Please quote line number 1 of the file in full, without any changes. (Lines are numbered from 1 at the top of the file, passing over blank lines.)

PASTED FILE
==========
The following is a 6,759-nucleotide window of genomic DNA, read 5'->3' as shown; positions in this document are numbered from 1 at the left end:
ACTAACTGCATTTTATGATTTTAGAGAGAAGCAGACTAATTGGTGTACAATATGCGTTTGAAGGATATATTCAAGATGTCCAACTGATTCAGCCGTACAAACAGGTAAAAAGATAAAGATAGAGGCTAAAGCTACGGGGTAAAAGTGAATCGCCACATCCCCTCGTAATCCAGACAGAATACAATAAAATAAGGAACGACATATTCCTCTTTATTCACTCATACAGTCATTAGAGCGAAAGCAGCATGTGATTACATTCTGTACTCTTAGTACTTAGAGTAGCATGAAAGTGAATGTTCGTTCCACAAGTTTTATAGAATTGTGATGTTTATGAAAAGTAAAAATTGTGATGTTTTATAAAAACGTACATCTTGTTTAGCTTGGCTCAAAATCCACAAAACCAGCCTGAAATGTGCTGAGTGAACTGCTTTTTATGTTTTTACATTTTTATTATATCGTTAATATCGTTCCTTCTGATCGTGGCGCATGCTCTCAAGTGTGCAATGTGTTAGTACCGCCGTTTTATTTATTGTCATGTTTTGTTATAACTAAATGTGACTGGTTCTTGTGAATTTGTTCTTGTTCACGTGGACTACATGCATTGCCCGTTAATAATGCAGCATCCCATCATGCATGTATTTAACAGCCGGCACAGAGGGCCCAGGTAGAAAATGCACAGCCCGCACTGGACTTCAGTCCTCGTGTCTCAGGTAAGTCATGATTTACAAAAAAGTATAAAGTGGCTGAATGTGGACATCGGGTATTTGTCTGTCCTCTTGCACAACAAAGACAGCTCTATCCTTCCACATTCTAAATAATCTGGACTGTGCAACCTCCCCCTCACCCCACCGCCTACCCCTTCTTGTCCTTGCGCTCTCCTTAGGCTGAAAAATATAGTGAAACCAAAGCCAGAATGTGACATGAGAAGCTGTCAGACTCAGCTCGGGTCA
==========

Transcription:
The following is a 6,759-nucleotide window of genomic DNA, read 5'->3' as shown; positions in this document are numbered from 1 at the left end: